Two days before the filming on My Summer of Love was
due to start, my producer whisked me out of the rehearsals and told
me I had to go to the hospital. Apparently it was something to do with
the bond people who insisted I have some additional health checks. I
got worried. I'd already undergone all the usual checks back in London.
Have they belatedly discovered some sinister black hole on my X ray
or—God forbid—a virus?
"Nothing to worry about, honest, a mere formality," the
bond man tried to reassure me on the mobile. "It's just
that you're an essential element, in fact the only one we've
got on this one. There's no stars in your movie and nobody can
make head or tail of your script. So if anything happens to you, we're
left with nothing. So we just want to make doubly sure."
For a moment I felt flattered. The contents of my head were worth £1,500,000—the
budget of our film. But when it hit me that I was indeed the only person
responsible for the chaos I've unleashed in West Yorkshire, I began
to feel queasy.
To make things worse, the cab driver started interrogating me about
"So who's in it? Anybody I would have heard of?"
The names I mentioned didn't ring any bells, but he wouldn't
"So what sort of film is it? A comedy, a thriller or a drama?"
"I don't know. A bit of everything, probably."
My vagueness failed to discourage him.
"But is it realistic or, you know, like a fantasy?"
"It's hard to say, maybe both."
That silenced him.
Maybe I'm too precious, but ever since I was a schoolboy I've
always resented having to explain what I was doing. Things are just
too fluid and ambiguous. Why did people always have to put a name to
everything? Nowadays there are whole armies of paid experts who do nothing
else for a living. And you can always trust them to get the wrong end
of the stick. When I used to make documentaries, for example, the experts
pointed out that they weren't documentaries at all and I should
really be doing fiction; now that I'm
making fiction films, they keep going on about their documentary feel.
Some call me a gritty realist, others accuse me of poetry and vagueness.
And then there's my background to further muddy the waters: While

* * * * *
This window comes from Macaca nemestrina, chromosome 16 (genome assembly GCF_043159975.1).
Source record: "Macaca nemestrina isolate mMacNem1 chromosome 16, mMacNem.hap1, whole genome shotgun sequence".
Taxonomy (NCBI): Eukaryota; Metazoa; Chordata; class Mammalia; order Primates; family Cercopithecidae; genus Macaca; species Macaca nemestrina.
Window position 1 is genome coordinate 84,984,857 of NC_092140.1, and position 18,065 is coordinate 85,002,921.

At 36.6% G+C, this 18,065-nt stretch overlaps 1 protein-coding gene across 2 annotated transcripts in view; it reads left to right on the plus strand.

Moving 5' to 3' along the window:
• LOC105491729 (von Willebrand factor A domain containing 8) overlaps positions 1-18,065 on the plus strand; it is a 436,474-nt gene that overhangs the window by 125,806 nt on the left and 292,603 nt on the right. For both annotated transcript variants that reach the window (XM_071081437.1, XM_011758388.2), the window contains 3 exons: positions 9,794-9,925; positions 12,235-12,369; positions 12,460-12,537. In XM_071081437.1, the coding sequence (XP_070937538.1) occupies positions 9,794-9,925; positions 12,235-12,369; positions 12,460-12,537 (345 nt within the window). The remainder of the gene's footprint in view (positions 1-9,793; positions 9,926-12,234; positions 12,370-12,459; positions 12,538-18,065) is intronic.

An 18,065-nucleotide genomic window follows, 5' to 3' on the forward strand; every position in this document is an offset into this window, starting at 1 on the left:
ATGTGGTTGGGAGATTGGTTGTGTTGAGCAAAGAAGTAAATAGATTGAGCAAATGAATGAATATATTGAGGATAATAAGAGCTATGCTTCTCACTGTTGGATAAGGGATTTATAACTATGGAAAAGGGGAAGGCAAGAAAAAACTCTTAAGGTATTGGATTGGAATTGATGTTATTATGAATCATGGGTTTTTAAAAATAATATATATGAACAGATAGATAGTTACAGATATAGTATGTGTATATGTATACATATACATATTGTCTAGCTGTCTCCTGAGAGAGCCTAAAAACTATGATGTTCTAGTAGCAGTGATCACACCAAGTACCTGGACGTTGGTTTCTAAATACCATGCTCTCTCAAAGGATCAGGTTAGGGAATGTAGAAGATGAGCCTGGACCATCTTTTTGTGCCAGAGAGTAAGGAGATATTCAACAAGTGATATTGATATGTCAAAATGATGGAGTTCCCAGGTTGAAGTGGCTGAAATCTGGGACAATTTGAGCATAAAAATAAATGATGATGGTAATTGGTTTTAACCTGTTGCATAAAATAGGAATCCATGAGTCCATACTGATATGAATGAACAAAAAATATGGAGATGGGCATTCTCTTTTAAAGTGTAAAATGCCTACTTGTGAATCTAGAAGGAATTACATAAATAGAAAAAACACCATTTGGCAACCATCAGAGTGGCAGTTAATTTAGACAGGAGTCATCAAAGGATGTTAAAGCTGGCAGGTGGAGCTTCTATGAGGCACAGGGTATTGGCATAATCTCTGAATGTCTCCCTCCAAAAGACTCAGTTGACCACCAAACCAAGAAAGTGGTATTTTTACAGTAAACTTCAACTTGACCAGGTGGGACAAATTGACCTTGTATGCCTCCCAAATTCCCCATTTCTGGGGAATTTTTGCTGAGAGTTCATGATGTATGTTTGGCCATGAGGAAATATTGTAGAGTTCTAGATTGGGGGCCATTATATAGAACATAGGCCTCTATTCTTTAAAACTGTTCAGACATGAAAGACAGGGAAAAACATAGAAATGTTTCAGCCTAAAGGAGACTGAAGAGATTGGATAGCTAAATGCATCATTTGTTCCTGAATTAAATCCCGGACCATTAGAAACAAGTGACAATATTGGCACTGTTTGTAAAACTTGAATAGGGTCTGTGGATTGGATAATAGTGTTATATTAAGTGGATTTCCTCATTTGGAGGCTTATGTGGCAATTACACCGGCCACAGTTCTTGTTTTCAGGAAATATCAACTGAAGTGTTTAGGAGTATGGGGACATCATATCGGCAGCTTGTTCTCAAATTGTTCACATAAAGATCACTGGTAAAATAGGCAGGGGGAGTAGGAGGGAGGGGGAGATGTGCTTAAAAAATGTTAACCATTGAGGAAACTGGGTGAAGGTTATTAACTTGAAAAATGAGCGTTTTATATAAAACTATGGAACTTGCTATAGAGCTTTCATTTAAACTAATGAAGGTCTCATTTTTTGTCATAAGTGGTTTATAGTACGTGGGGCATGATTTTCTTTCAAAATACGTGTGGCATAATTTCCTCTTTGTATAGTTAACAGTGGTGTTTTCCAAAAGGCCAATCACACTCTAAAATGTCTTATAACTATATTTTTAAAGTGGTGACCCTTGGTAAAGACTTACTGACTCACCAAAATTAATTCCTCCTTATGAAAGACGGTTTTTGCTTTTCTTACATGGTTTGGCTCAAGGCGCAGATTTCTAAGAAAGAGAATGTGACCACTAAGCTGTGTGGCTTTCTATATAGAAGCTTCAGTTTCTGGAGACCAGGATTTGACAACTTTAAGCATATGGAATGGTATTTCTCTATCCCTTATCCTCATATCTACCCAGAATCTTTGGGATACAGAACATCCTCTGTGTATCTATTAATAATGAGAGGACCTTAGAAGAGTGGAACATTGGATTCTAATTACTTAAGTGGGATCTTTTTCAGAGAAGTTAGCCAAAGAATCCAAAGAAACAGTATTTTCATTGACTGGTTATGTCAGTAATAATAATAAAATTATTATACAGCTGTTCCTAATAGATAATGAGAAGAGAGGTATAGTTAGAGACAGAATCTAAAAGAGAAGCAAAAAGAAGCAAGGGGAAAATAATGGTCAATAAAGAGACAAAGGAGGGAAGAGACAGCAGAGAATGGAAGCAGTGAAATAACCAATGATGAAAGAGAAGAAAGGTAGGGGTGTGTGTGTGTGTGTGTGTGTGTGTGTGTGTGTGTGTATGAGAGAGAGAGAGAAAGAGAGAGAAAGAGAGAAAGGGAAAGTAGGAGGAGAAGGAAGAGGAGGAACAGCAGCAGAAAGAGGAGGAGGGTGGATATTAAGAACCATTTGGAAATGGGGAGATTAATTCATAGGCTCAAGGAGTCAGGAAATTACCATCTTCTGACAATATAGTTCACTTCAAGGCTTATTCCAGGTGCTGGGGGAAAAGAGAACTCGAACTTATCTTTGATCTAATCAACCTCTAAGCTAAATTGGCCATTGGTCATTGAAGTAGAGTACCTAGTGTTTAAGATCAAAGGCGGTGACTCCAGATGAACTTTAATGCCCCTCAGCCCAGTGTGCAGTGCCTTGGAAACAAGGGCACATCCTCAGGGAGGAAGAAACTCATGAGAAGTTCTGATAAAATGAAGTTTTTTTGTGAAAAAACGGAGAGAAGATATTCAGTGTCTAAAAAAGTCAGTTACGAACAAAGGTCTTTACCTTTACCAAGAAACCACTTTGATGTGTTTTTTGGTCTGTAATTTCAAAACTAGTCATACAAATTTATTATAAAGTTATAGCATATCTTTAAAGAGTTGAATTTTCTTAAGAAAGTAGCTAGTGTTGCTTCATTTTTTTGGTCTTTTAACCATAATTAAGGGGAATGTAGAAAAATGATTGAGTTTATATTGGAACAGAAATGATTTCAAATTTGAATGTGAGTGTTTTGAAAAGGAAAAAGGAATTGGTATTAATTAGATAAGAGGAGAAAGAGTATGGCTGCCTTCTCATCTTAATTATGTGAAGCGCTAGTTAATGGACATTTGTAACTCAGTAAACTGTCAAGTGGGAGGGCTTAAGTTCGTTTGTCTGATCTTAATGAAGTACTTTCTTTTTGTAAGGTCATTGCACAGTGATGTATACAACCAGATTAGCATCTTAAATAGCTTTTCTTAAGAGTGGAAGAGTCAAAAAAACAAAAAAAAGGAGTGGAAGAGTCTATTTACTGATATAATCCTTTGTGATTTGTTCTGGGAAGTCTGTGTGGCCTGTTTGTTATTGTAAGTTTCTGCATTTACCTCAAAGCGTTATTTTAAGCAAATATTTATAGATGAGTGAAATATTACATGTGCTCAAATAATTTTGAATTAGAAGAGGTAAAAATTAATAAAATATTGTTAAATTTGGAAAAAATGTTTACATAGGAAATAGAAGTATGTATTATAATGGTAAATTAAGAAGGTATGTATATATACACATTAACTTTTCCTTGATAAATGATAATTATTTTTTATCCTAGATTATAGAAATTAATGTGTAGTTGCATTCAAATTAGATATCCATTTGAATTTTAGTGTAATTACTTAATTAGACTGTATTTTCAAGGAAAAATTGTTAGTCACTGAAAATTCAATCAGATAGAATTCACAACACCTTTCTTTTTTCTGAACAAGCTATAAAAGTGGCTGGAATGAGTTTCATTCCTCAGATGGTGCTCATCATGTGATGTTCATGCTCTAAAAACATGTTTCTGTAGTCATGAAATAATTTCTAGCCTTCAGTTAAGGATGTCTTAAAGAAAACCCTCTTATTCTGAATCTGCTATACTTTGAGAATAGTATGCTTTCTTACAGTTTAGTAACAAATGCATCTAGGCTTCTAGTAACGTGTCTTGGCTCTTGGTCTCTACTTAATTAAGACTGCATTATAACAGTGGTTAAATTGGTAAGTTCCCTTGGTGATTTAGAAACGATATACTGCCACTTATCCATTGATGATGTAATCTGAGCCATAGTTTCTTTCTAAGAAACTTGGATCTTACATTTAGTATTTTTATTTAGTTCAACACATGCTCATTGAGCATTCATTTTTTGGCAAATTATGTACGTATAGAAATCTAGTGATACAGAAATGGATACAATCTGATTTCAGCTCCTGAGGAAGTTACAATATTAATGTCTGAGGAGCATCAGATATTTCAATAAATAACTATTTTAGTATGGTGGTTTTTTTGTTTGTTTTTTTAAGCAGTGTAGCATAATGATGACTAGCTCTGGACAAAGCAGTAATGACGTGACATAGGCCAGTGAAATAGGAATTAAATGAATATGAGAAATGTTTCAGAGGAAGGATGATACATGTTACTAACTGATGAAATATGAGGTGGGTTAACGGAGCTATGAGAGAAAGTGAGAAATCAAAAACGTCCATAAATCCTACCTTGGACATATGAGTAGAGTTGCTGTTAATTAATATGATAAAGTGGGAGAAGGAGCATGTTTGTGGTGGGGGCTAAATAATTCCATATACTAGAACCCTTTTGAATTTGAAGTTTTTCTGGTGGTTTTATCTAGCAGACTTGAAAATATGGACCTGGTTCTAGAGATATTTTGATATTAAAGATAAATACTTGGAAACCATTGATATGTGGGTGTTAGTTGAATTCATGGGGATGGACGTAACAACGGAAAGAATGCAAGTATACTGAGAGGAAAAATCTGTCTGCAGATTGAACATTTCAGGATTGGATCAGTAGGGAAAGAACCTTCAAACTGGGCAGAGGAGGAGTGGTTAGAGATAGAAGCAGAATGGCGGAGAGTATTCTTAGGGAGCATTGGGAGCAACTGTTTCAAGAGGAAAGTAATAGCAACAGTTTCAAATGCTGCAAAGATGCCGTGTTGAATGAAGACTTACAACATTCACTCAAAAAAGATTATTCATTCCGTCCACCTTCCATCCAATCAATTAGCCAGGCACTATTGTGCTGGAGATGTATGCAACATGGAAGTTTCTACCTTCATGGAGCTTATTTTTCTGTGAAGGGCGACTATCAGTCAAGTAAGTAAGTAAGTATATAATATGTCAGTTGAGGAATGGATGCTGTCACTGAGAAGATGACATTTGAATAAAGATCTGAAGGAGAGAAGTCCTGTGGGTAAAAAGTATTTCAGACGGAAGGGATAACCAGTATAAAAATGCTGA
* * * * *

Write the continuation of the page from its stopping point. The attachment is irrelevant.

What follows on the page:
the Brits can't help intuiting gloomy Polish fatalism in everything
I touch, the Poles are tickled by my supposedly very British sense of
irony. There's no end to this…name calling.
But I suppose what it all just goes to show is that I am a rather unique
sui generis hybrid—and thus definitely worth £1,500,000.
As I was sinking deeper and deeper into self-absorption, my cab spun
out of control and crashed into an oncoming lorry. The essential, but
still uninsured, element of My Summer of Love came
within inches of death. Just as well we were near a hospital. After
seeing to my cuts and bruises, the doctor made me tick some boxes on
a questionnaire and sent me back with another clean bill of health.
In the weeks that followed my £1,500,000 price tag came to haunt
me. I first sensed something strange going on when things started falling
apart over a flu epidemic. Half the crew were laid low and we lost three
days' filming. It was just small hints at first—a furtive
little glance from the producer, a whisper in the ear from the accountant.
Nothing sinister really. But when the rains set in and our main location
flooded, I noticed the first signs of serious intrigue brewing. Wading
towards my car, I spotted my two producers hiding behind the fire engine
and clearly plotting something.
As soon as they felt my look on them, they stopped whispering and put
on very suspect smiles. I could sense they were still resentful over
my rather brave decision to shoot our summer movie in a spot famous
for having the highest rainfall in the whole of the British Isles.
Then my creative insomnia set in and I started spending my nights feverishly
scrapping scenes and inventing new ones. It was probably then that it
started to dawn on the producers that we'd never finish the film.
And I knew my life was seriously in danger. Killing me off made perfect
sense. With me out of the way, they could cash in the insurance money,
close down the film, go home to their families and forget this nightmare....